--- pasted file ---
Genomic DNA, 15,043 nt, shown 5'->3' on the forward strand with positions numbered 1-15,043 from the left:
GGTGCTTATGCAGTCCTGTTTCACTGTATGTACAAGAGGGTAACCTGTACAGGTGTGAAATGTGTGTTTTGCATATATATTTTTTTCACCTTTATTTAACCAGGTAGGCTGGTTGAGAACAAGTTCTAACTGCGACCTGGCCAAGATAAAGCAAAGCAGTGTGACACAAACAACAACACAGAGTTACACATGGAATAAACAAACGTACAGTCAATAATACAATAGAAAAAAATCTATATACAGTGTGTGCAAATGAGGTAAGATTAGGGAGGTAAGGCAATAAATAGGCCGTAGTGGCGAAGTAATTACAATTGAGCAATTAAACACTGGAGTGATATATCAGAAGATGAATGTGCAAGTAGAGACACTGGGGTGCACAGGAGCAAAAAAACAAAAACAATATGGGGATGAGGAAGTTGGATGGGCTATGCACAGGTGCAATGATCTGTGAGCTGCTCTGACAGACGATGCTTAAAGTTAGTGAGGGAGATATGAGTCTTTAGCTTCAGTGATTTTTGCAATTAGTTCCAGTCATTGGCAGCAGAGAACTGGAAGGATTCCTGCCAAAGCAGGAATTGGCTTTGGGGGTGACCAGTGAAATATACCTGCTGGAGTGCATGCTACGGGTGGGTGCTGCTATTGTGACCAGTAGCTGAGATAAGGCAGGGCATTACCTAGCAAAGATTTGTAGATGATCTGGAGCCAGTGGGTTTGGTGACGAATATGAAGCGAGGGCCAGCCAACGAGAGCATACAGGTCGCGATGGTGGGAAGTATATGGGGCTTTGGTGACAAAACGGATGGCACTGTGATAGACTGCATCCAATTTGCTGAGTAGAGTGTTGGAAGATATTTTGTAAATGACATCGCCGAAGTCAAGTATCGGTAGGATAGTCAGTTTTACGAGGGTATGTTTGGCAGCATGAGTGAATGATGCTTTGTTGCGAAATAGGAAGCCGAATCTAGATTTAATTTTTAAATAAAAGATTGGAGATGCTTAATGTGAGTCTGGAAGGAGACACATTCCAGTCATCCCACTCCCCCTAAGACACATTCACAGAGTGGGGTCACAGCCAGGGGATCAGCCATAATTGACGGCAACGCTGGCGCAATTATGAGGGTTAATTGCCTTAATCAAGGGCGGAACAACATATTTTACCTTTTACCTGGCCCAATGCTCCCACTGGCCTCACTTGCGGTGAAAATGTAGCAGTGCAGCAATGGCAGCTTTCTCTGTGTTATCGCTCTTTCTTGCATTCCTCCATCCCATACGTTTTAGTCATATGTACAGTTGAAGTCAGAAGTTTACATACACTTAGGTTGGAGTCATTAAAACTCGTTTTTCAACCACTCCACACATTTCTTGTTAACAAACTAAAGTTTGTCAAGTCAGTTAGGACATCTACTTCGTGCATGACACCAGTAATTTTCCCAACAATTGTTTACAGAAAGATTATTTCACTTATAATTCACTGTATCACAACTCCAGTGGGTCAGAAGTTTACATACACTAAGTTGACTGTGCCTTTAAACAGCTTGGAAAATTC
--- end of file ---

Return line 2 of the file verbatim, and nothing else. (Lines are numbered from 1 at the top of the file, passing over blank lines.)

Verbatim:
GGTGCTTATGCAGTCCTGTTTCACTGTATGTACAAGAGGGTAACCTGTACAGGTGTGAAATGTGTGTTTTGCATATATATTTTTTTCACCTTTATTTAACCAGGTAGGCTGGTTGAGAACAAGTTCTAACTGCGACCTGGCCAAGATAAAGCAAAGCAGTGTGACACAAACAACAACACAGAGTTACACATGGAATAAACAAACGTACAGTCAATAATACAATAGAAAAAAATCTATATACAGTGTGTGCAAATGAGGTAAGATTAGGGAGGTAAGGCAATAAATAGGCCGTAGTGGCGAAGTAATTACAATTGAGCAATTAAACACTGGAGTGATATATCAGAAGATGAATGTGCAAGTAGAGACACTGGGGTGCACAGGAGCAAAAAAACAAAAACAATATGGGGATGAGGAAGTTGGATGGGCTATGCACAGGTGCAATGATCTGTGAGCTGCTCTGACAGACGATGCTTAAAGTTAGTGAGGGAGATATGAGTCTTTAGCTTCAGTGATTTTTGCAATTAGTTCCAGTCATTGGCAGCAGAGAACTGGAAGGATTCCTGCCAAAGCAGGAATTGGCTTTGGGGGTGACCAGTGAAATATACCTGCTGGAGTGCATGCTACGGGTGGGTGCTGCTATTGTGACCAGTAGCTGAGATAAGGCAGGGCATTACCTAGCAAAGATTTGTAGATGATCTGGAGCCAGTGGGTTTGGTGACGAATATGAAGCGAGGGCCAGCCAACGAGAGCATACAGGTCGCGATGGTGGGAAGTATATGGGGCTTTGGTGACAAAACGGATGGCACTGTGATAGACTGCATCCAATTTGCTGAGTAGAGTGTTGGAAGATATTTTGTAAATGACATCGCCGAAGTCAAGTATCGGTAGGATAGTCAGTTTTACGAGGGTATGTTTGGCAGCATGAGTGAATGATGCTTTGTTGCGAAATAGGAAGCCGAATCTAGATTTAATTTTTAAATAAAAGATTGGAGATGCTTAATGTGAGTCTGGAAGGAGACACATTCCAGTCATCCCACTCCCCCTAAGACACATTCACAGAGTGGGGTCACAGCCAGGGGATCAGCCATAATTGACGGCAACGCTGGCGCAATTATGAGGGTTAATTGCCTTAATCAAGGGCGGAACAACATATTTTACCTTTTACCTGGCCCAATGCTCCCACTGGCCTCACTTGCGGTGAAAATGTAGCAGTGCAGCAATGGCAGCTTTCTCTGTGTTATCGCTCTTTCTTGCATTCCTCCATCCCATACGTTTTAGTCATATGTACAGTTGAAGTCAGAAGTTTACATACACTTAGGTTGGAGTCATTAAAACTCGTTTTTCAACCACTCCACACATTTCTTGTTAACAAACTAAAGTTTGTCAAGTCAGTTAGGACATCTACTTCGTGCATGACACCAGTAATTTTCCCAACAATTGTTTACAGAAAGATTATTTCACTTATAATTCACTGTATCACAACTCCAGTGGGTCAGAAGTTTACATACACTAAGTTGACTGTGCCTTTAAACAGCTTGGAAAATTC